When Keri Young was told that her soon-to-be-born child wouldn’t survive because her baby had anencephaly, she looked at the situation right into its face. She made a very brave decision to carry her baby full term despite knowing that her baby would be born with no parts of the skull and brain. She even went a step ahead from carrying her pregnancy throughout to donate the organs of her newborn so she could save the life of another child.
It was the 19-week ultrasound when Keri found out about her baby’s condition called anencephaly, which affects around 1,206 pregnancies annually in the U.S alone (1).
According to the CDC, about three in 10,000 pregnancies result in anencephaly every year in the U.S. It is a serious neural tube birth defect or NTD. When neural tubes forms and closes, it aids in the formation of the baby’s the skull, brain, spinal cord, and back bones. In case of anencephaly, the upper part of the neural tube does not close at all. Therefore, the baby is born with no forebrain and cerebrum, which is the coordinating and thinking region of the brain. The remaining brain parts are often uncovered by skin or bone.
The first few hours were the hardest on Keri and her husband. The couple lost their sleep and cried to exhaustion. Keri could not eat, but when she finally ate she couldn’t keep calm.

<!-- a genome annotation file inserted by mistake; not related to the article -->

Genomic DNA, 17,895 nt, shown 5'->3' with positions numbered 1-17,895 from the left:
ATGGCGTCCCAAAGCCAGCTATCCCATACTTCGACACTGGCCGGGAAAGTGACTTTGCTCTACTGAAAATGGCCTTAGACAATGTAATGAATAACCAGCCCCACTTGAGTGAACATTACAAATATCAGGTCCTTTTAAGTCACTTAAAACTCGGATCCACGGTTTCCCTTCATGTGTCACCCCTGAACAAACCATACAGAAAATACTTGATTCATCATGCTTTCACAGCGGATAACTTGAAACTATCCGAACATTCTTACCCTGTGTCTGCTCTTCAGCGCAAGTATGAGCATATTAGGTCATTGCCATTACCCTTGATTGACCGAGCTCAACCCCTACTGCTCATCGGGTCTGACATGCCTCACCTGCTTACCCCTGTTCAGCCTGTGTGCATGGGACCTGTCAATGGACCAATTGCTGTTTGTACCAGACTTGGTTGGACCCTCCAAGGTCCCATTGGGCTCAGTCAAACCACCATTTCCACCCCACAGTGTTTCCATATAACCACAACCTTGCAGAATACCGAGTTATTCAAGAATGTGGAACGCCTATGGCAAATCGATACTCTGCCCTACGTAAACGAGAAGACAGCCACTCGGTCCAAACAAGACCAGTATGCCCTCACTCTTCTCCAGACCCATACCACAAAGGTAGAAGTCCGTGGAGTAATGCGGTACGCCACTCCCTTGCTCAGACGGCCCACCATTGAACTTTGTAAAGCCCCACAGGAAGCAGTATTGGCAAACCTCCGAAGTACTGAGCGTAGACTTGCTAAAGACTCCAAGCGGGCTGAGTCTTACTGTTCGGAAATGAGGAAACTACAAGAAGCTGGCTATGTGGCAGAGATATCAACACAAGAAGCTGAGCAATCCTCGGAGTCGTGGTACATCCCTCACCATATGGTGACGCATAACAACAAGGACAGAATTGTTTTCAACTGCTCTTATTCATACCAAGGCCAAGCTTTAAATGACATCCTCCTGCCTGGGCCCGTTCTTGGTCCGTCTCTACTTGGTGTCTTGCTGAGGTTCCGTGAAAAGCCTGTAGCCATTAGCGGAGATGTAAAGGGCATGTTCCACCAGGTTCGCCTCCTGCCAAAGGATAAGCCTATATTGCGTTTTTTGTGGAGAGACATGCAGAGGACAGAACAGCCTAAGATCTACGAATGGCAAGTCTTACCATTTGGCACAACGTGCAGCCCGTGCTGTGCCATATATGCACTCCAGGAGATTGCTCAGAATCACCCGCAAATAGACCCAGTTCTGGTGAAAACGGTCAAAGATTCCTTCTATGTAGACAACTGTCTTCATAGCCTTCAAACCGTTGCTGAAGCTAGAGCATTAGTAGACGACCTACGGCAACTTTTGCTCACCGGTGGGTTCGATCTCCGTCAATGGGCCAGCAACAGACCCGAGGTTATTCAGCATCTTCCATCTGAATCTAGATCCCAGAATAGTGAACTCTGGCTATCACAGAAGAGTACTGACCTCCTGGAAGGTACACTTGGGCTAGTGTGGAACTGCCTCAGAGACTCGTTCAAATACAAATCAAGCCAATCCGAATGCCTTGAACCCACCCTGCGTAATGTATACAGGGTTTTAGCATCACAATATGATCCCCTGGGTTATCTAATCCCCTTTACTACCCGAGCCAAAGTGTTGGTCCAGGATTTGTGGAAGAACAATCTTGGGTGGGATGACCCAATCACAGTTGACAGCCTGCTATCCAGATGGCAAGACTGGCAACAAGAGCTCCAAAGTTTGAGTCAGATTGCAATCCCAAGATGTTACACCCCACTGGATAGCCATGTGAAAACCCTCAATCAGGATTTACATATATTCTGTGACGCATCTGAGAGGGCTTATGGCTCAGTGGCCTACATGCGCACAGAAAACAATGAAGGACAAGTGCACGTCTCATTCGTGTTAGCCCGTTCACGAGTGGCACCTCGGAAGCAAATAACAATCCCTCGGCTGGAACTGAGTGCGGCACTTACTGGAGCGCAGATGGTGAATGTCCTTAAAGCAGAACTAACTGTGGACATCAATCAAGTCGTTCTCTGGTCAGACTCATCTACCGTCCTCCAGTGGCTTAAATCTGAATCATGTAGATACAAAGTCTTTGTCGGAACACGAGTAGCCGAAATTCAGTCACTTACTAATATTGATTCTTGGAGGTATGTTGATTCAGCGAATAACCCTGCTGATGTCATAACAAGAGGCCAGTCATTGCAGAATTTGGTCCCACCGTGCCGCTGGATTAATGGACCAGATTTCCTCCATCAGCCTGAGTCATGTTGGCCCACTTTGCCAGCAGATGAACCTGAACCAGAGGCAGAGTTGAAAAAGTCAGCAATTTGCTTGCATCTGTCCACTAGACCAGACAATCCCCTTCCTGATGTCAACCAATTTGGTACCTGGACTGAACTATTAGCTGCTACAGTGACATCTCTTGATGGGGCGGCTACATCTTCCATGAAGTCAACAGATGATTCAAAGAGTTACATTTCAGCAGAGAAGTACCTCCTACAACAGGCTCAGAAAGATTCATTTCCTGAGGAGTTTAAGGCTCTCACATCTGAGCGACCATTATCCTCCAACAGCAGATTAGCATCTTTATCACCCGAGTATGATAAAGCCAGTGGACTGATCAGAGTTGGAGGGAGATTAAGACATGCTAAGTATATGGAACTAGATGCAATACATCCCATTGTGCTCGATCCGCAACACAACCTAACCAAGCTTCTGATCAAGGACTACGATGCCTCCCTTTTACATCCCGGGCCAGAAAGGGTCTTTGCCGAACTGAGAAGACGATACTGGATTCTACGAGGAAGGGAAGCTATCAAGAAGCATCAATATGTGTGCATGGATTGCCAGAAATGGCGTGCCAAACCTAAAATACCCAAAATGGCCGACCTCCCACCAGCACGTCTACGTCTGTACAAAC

Despite the tragic pregnancy, Keri saw the positive side to it because her baby will be donating all that she can and do more than her mother can in her lifetime.
It was a mutual decision by her and her husband, Royce, that their child Eva will be born, even though she would have a very short life. They didn’t expect a miracle, but they strongly believed that parents elsewhere might desperately need a miracle to save their child’s life when one of its vital organs is failing.
Keri took to Facebook to tell about her pregnancy condition and her decision to keep it.
Royce, a writer for ESPN, wrote an emotional letter to his wife about how brave her decision was. The letter has been shared over 12,000 times on Facebook.
Royce wrote how 30 seconds after their doctor told them that their baby doesn’t have a brain, Keri gathered herself together and asked if they could donate the baby’s organs. The doctor appreciated Keri’s decision and congratulated her for her bravery, but Royce was heartbroken. At the same time, he couldn’t fathom how selfless Keri was and how the experience had shaken him. He further added that he had become a spectator to the event that was going to turn into darkness in nine months, perhaps a couple of hours or days after their daughter Eva is born. But it will be Keri who would have to deal with the going through the process of motherhood and dealing with the absence of Eva.
Royce also admitted that he wished the situation could change so he could see his daughter blow out the candles on her first birthday, watch her beat her head on their coffee table as she learns to walk, and run up the cell phone bill for texting boys.
Royce has however given into the reality of the situation.